Are you interested in learning how to take a half an hour to learn how to eat a raisin? If so, this is not the blog post for you.
Many clients have asked me to teach a mindful eating class. I would be happy to do that except that I can’t think of anything more hypocritical when the majority of my meals are eaten behind a computer, book, or steering wheel. I’m not proud of this, but it’s true.
Raisins aside, there’s another important way to mindfully eat. Let me ask you this:
How do you know when you’re hungry? Is it a rumbling in your tummy? Because it’s 5pm? When a coworker brings in cookies? After an argument with your spouse?
It’s an important question because many of us can’t tell when it’s time to eat and when it’s time to stop eating.
When I first read that there’s a difference between full and no longer hungry I had to read that three times before it really sunk in. Personally, I knew I was done eating because I was so full I couldn’t physically fit anymore food into my body. But… there was still food on my plate… I had to finish it, right?
I propose mindful modern eating to practice awareness of your bodily sensations, thoughts, and feeling around the eating process wherever you are.
When you notice you have the thought “I’m hungry,” ask yourself: How do I know?” Do I feel hunger in my belly? Throat? Mouth? Pinky finger? Note that those of us who have had physical or emotional trauma, chronic pain/illness, or have hateful relationships with our appearance may be disconnected from our body and bodily sensations. We may have trouble noticing the signs of hunger and satiation. To develop this, we can practice reconnecting to our bodies a small, but important way.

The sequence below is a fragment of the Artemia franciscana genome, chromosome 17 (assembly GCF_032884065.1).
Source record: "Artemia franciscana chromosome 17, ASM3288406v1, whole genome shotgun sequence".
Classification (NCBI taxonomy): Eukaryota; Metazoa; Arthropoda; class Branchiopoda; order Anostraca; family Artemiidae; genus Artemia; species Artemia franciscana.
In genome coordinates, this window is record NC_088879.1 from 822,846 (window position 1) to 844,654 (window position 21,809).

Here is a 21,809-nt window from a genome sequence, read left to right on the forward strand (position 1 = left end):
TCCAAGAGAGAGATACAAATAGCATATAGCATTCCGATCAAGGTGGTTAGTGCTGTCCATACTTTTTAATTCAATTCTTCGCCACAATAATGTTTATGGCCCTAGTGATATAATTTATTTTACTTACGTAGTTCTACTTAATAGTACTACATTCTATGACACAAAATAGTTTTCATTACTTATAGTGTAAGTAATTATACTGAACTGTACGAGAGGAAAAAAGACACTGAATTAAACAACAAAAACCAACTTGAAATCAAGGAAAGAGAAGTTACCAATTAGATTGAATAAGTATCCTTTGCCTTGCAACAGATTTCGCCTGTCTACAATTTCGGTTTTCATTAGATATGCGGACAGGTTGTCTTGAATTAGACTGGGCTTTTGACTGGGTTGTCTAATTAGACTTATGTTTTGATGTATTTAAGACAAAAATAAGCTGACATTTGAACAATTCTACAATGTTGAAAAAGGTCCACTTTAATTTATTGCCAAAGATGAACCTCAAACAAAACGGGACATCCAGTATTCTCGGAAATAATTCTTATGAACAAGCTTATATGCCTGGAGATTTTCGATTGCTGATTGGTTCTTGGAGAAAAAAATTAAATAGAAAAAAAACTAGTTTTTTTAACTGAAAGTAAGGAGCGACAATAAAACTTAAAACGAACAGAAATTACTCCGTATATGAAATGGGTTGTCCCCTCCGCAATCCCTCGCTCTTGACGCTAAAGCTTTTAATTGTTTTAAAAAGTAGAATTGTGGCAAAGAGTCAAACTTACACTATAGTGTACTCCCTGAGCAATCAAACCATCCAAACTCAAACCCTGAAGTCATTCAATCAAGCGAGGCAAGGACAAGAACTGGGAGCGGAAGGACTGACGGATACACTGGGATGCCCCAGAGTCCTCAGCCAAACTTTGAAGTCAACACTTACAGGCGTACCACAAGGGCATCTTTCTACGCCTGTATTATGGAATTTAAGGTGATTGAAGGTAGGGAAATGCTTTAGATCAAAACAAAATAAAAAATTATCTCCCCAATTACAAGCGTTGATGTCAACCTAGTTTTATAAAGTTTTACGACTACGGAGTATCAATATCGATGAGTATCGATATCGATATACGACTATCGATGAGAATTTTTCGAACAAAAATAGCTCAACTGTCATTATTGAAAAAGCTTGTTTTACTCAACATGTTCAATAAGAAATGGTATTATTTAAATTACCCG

I recommend checking in with your body before you eat, every few minutes while you eat (setting a timer can be helpful), and when you are finished eating. At first, you may not notice any sensations, and that’s ok. This process can sometimes take time. Eventually, you may begin to notice when your body is giving you the signals that it is full or no longer hungry.
Another part of this process is noticing your thoughts and feelings. When you have the thought you are hungry, what feelings arise? Excitement? Fear? Irritation? Shame? Do you have thoughts like, “Why are you hungry, you just ate!,” I bet you’re going to eat too much again, you have no self-control,” or “You better not eat off the diet, or else.” People who have experienced food scarcity or restrictive dieting may have intense anxious feelings surrounding food and eating. At first it’s best just to notice what comes up (with as little judgement as possible) without taking any action.
After you have a sense of your sensations, thoughts, and feelings surrounding eating, you may notice a shift without having consciously decided to do anything different. You may notice some things you didn’t before, such as when you are ‘no longer hungry’. Someday you may want to experiment with putting the food away at that point, noticing what feelings come up with that choice. You may be able to address your thoughts with self-encouragement instead of self-shaming. And you may be able to practice self-compassion and self-empathy for the intense feelings that surround food.
I created a Conscious Eating Card that you can print and carry with you to assist you in this practice. Please leave a comment below if you would like a copy! For more support with this practice, you can also schedule your free 15 minute phone consultation at 480-360-5484.
How could practicing more awareness around your eating practice support you in having a healthy relationship with food? Leave us a comment and let us know to receive your conscious eating card.